She twists the latch open and takes the kit out with her left hand, opens the box and carefully unties the bandage from her shoulder. The clotting factor's gotten fabric stuck to the wound, and she winces as she pulls it off, having to go slow to keep the deep cut from opening again.
Some of the tools in here could heal the injury right up, but if she closed the cut at the wrong angle, she might have bad scarring, and working left-handed she doesn't want to risk it, so she picks a patch bandage that should function for skin and increase her natural healing speed. It's going to hurt and tingle and itch for a while under that, but it won't be a danger to her.
"Steady," the Doctor mutters, to her or the ship or himself, she isn't sure.
Rose swabs off the dried and drying blood and places the bandage on over the newly cleaned skin, then lets out her breath over the pain.
She looks up then towards Jack, wanting to exchange words of reassurance.
Jack is gone.
Oh yes, this is the place. (Oh no.)
The place at the bottom of the bottle. The place at the end of everything, at the edge of his mind, at the back of the mirror. Through the looking glass, down the wormhole, out the other side.
And Jack knows (or the other one, the one he used to be, knows) that if he just walks far enough, he can get there, he can find it and come out sober enough to remember this time. Corridors spiral off into blackness.
The TARDIS isn't sane, he thinks. It's making the outside like the inside. Like the inside of him. Making the inside come outside. Spiraling out the spiral into the backwards part of his brain. Forcing it back out into clarity.
It might be his only chance. So down the black corridors he goes, into the back of nothing, and tries very hard to think of nothing at all, the kind of nothing that slips edgelong into something, to trip along the edge of that blackness, that blind spot, that place in his mind he can't see when he's sober but knows is there, is there, is just on the other side.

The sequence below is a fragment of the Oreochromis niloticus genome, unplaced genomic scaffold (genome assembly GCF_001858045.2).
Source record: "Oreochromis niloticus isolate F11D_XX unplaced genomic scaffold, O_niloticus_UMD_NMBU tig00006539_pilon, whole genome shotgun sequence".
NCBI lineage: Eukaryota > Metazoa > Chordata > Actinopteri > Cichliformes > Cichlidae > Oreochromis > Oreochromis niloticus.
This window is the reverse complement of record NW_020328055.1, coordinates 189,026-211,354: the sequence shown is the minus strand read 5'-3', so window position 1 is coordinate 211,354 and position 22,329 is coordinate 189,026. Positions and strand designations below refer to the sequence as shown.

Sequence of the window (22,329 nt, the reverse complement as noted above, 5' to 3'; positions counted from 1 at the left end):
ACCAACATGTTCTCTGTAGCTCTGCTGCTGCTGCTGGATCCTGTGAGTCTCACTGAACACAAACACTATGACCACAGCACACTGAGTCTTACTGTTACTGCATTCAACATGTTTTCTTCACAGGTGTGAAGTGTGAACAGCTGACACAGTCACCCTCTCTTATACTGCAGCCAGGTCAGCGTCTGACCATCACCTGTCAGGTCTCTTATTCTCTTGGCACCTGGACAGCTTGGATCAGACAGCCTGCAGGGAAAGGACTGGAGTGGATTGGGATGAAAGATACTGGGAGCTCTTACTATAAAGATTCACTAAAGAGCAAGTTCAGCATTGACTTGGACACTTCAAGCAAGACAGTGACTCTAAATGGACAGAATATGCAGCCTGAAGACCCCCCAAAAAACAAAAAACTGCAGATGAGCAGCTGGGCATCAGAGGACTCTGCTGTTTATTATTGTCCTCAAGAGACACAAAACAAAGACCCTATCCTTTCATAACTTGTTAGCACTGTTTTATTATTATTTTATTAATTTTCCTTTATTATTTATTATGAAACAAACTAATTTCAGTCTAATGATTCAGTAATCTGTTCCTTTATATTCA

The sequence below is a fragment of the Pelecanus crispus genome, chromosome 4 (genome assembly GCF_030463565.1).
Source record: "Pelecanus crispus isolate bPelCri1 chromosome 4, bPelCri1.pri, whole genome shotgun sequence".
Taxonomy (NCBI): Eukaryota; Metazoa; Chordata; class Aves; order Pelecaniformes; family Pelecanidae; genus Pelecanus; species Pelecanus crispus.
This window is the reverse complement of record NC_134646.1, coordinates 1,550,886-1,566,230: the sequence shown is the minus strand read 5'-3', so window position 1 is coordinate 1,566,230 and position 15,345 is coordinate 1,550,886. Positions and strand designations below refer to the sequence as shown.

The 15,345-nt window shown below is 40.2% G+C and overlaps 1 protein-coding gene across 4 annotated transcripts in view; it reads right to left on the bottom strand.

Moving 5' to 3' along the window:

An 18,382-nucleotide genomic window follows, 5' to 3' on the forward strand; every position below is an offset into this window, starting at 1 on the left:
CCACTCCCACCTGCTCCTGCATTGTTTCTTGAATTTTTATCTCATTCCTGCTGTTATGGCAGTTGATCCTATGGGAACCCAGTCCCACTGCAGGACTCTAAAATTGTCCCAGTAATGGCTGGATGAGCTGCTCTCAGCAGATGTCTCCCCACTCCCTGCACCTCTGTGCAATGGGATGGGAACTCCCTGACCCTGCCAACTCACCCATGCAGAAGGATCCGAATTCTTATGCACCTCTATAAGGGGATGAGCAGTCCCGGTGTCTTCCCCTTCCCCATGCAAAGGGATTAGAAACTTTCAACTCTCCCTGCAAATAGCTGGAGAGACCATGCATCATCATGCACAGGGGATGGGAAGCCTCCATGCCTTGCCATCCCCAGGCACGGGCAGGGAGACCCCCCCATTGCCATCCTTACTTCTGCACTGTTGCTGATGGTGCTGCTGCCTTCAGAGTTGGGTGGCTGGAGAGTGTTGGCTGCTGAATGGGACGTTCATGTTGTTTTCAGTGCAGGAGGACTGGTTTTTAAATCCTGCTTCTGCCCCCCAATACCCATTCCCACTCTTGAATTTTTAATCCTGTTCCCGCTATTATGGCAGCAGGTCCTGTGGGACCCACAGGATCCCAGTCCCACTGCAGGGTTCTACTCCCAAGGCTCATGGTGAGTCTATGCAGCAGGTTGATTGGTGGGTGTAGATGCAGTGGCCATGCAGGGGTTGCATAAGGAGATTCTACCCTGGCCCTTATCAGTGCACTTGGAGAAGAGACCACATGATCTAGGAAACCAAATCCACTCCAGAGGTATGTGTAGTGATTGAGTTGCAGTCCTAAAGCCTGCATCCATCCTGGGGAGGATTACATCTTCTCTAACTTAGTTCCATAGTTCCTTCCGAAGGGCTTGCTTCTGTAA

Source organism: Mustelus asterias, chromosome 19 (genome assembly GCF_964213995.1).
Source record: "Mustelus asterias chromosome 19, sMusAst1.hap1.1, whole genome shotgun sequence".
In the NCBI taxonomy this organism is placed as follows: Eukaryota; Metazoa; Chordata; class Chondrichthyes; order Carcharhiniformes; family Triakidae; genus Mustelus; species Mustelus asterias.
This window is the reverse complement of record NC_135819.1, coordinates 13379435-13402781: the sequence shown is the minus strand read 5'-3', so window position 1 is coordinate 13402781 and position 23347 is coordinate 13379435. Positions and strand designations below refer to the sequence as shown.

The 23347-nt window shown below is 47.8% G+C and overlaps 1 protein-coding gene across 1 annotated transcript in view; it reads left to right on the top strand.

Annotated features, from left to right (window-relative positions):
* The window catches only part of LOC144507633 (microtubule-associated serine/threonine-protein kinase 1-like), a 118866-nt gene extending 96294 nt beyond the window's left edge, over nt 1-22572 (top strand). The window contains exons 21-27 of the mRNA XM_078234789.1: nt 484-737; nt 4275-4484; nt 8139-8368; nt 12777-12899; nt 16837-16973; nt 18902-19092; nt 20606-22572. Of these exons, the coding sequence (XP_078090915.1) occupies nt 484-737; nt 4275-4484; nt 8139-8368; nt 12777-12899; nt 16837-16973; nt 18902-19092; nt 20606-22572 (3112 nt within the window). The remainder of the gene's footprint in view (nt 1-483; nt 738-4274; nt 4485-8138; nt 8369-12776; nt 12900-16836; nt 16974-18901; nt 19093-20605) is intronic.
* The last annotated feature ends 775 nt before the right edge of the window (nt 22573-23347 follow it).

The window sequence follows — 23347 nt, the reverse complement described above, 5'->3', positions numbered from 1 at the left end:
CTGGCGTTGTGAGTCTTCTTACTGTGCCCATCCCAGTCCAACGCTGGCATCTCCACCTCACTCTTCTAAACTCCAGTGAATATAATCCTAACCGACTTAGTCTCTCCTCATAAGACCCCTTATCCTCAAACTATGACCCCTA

Oh yes. Oh, no. Oh, yes.
"Jack's gone off somewhere," Rose whispers, trying not to break into the Doctor's consciousness if he's not able to be aware of her safely. "I'm going to go find him."
Silence. A tiny, almost imperceptible nod. The Doctor has both hands on the console and his eyes squeezed tremulously shut, and is doing... something. She can tell; she doesn't know how she can tell; he isn't moving. He's communing with the TARDIS, Rose knows, working with the ship's consciousness or his own, or both. Maybe, at this level, there's no difference.
Rose nods back, knowing he can't see her. She pickpockets him of the sonic screwdriver -- whatever he's doing, it's not mechanical -- and takes off through the door nearest the point where Jack last stood.
The Silver Ice is a cocktail served at certain secret black-tie events in the fifty-first century. It's composed of equal parts Zilphonian bourbon and bitters. The bourbon's aged in the heart of a still-green eacanthus tree; reactions produced by the alcohol and the tree's enzymes make the resultant liquor explosive, and therefore restricted, and therefore popular at Time Agency parties. Pour in the bitters and you get a loud sizzle as volatile compounds neutralize; mix it wrong, or knock the bottle over, and your party might just be a deathtrap.
It's a reminder, Jack thought once while he was a Time Agent, of what we're dealing with here. He wasn't wrong.
The corridors are corridors, and then Rose feels like she's walking in space. Her heart thumps with panic, but she remembers it's all in her head, or Jack's head, or the TARDIS's head: and if she thinks oxygen, then there's oxygen. Twenty percent oxygen, eighty percent nitrogen, about? Yeah, something like that. Air. Think airy thoughts. Air currents and weather patterns. Winds blowing leaves around.
There are leaves as soon as she thinks it, and it's Mr. Bharat's lawn down the street, and she knows she's taken a wrong turn. No. Not the Powell estates, Rose; go wherever Jack is thinking! You won't find him at home, she thinks.